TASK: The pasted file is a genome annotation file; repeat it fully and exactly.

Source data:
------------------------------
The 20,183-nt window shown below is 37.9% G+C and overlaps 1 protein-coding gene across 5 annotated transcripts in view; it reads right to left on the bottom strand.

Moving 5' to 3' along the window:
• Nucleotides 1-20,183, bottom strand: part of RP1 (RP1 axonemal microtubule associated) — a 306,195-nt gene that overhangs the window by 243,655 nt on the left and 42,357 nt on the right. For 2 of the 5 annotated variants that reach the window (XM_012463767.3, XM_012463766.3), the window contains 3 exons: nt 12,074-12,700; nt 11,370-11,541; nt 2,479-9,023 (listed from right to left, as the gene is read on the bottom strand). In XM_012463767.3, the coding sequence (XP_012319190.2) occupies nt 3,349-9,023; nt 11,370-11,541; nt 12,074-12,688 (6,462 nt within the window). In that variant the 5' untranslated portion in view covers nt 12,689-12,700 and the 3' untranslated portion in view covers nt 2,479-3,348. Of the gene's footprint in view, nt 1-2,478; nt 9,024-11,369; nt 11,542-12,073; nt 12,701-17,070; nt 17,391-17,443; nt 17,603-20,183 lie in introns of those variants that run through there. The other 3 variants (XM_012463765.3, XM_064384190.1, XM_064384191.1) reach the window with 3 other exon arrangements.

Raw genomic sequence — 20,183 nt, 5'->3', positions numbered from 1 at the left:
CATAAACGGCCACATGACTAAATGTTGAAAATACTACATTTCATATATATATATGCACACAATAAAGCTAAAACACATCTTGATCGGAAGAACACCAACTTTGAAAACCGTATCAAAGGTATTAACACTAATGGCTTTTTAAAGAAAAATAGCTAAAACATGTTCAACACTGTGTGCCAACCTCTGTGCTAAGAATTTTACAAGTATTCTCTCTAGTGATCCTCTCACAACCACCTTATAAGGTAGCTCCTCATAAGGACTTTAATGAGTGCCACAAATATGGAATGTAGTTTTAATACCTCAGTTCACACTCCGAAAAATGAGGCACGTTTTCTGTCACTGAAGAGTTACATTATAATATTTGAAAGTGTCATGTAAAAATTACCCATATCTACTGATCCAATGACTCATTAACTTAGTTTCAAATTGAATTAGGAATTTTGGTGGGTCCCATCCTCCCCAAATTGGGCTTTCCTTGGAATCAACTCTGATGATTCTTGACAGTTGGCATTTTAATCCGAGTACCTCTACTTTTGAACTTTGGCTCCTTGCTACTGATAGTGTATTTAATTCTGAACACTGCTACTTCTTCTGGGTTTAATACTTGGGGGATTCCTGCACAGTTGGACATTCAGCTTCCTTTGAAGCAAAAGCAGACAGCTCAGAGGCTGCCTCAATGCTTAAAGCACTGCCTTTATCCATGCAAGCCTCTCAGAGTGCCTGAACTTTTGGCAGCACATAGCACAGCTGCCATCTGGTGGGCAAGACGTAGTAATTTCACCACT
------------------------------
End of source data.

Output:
The 20,183-nt window shown below is 37.9% G+C and overlaps 1 protein-coding gene across 5 annotated transcripts in view; it reads right to left on the bottom strand.

Moving 5' to 3' along the window:
• Nucleotides 1-20,183, bottom strand: part of RP1 (RP1 axonemal microtubule associated) — a 306,195-nt gene that overhangs the window by 243,655 nt on the left and 42,357 nt on the right. For 2 of the 5 annotated variants that reach the window (XM_012463767.3, XM_012463766.3), the window contains 3 exons: nt 12,074-12,700; nt 11,370-11,541; nt 2,479-9,023 (listed from right to left, as the gene is read on the bottom strand). In XM_012463767.3, the coding sequence (XP_012319190.2) occupies nt 3,349-9,023; nt 11,370-11,541; nt 12,074-12,688 (6,462 nt within the window). In that variant the 5' untranslated portion in view covers nt 12,689-12,700 and the 3' untranslated portion in view covers nt 2,479-3,348. Of the gene's footprint in view, nt 1-2,478; nt 9,024-11,369; nt 11,542-12,073; nt 12,701-17,070; nt 17,391-17,443; nt 17,603-20,183 lie in introns of those variants that run through there. The other 3 variants (XM_012463765.3, XM_064384190.1, XM_064384191.1) reach the window with 3 other exon arrangements.

Raw genomic sequence — 20,183 nt, 5'->3', positions numbered from 1 at the left:
CATAAACGGCCACATGACTAAATGTTGAAAATACTACATTTCATATATATATATGCACACAATAAAGCTAAAACACATCTTGATCGGAAGAACACCAACTTTGAAAACCGTATCAAAGGTATTAACACTAATGGCTTTTTAAAGAAAAATAGCTAAAACATGTTCAACACTGTGTGCCAACCTCTGTGCTAAGAATTTTACAAGTATTCTCTCTAGTGATCCTCTCACAACCACCTTATAAGGTAGCTCCTCATAAGGACTTTAATGAGTGCCACAAATATGGAATGTAGTTTTAATACCTCAGTTCACACTCCGAAAAATGAGGCACGTTTTCTGTCACTGAAGAGTTACATTATAATATTTGAAAGTGTCATGTAAAAATTACCCATATCTACTGATCCAATGACTCATTAACTTAGTTTCAAATTGAATTAGGAATTTTGGTGGGTCCCATCCTCCCCAAATTGGGCTTTCCTTGGAATCAACTCTGATGATTCTTGACAGTTGGCATTTTAATCCGAGTACCTCTACTTTTGAACTTTGGCTCCTTGCTACTGATAGTGTATTTAATTCTGAACACTGCTACTTCTTCTGGGTTTAATACTTGGGGGATTCCTGCACAGTTGGACATTCAGCTTCCTTTGAAGCAAAAGCAGACAGCTCAGAGGCTGCCTCAATGCTTAAAGCACTGCCTTTATCCATGCAAGCCTCTCAGAGTGCCTGAACTTTTGGCAGCACATAGCACAGCTGCCATCTGGTGGGCAAGACGTAGTAATTTCACCACT